CSA Announces 5th Friendly of 2013

With Edmonton friendly, the Canadian Men's National Team continues its rebuilding course
by Henrik Lonne   |   Thursday, April 04, 2013

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When Canada steps on the field in Edmonton, it will be its fifth game of the year. In comparison, the fifth game of 2012 was in August, in 2011 it was mid-June and in 2010 it was in September!

On top of these games, Canada will play at least 3 group stage games at the CONCACAF Gold Cup, and should make it at least to the quarterfinals. The FIFA calendar allows for 7 friendly games in August, September, October and November, meaning Canada could play a minimum of 15 games in 2013, even if the Gold Cup run should end without a spot in the quarterfinal.

If the Canadian Soccer Association uses all the dates it can, it would be the most games Canada has played since 1993. The difference between this year and other years with a double-digit number of games is that the others have been World Cup Qualifying years, with a vast majority of the games being those WCQ matches. The last time Canada played more than 6 friendlies in a year was 2003 with 7 exhibition games.

Playing 12 friendlies in a year would be unprecedented for Canada, but given Canada’s recent soccer history, unprecedented isn’t a bad thing.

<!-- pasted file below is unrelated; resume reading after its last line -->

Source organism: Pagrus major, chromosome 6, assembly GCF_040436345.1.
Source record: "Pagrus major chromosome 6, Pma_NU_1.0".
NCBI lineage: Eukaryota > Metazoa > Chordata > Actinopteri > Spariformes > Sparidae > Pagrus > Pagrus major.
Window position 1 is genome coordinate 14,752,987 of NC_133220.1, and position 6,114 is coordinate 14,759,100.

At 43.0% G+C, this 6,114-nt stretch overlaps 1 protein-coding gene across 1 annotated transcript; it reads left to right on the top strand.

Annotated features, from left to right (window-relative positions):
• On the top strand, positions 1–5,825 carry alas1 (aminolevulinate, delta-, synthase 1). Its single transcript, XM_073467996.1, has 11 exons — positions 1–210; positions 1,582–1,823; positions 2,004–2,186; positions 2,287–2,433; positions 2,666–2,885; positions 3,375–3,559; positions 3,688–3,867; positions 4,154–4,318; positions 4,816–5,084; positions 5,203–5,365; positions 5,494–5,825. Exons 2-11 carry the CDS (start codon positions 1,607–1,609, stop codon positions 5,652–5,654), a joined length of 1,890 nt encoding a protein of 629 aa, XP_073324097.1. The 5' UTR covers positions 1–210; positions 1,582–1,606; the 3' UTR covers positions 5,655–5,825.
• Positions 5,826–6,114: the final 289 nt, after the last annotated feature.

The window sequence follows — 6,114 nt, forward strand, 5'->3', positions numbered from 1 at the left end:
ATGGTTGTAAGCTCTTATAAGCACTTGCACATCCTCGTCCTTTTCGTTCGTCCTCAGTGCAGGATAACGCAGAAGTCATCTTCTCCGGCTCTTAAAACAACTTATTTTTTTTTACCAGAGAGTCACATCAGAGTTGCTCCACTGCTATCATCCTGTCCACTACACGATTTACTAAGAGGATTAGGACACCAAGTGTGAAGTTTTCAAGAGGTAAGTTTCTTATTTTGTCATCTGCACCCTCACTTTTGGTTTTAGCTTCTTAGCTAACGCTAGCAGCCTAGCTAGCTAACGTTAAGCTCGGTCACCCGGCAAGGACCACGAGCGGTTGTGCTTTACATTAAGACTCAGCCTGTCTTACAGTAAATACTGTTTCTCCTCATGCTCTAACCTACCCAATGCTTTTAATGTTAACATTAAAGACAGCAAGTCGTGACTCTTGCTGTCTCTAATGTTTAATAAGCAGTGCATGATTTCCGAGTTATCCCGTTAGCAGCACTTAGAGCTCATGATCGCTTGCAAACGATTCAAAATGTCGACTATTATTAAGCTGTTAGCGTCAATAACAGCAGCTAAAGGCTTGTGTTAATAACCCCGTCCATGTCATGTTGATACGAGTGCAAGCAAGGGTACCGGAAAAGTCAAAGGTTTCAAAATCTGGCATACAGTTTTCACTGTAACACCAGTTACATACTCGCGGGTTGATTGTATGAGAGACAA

The large number of friendlies would allow the CSA to bring games to fans across the country, as the game in Edmonton should be followed with games in Vancouver, Montreal and even Moncton. The CSA should, however, also stage friendlies in Caribbean and Central American countries in order to expose the players to the environment.

Just as the friendly at the Azteca has been credited for removing the fear of the place for US players, a similar thing could be done for Canada, with the most intriguing (and frightening) idea being a friendly in Honduras. Playing Costa Rica will also serve as a better preparation for playing in CONCACAF, rather than the usual Eastern European opponents.

However, as is often the case with soccer in Canada, you have to take the sweet with the sour. While the 6 p.m. MST start works well for the TV viewers in the East for a mid-week clash, the timing of the game is bad for local fans as it offers very little time to get to the stadium after getting off work.

Obviously many factors play in when determining the time of kickoff. But one could have hoped that the first game outside of Quebec and Ontario since the 2-2 tie against Mexico in a WCQ in Edmonton 2008 could have been planned in a way that would have given the CSA the best chances of drawing a crowd.

Nevertheless, this will hopefully be the first of many games for Canada around the country, which would be a boost both for the team and the fans support.

Henrik LONNE

Copenhagen Business School
Club Domestic:
AGF Aarhus
Club Foreign:
Toronto FC
Born and raised in Denmark, the US performance in the 2002 World Cup dragged Henrik into the world of North American soccer. Subsequent trips to Canada made him a Toronto FC fan from abroad. The passion he now has for MLS outshines most European leagues.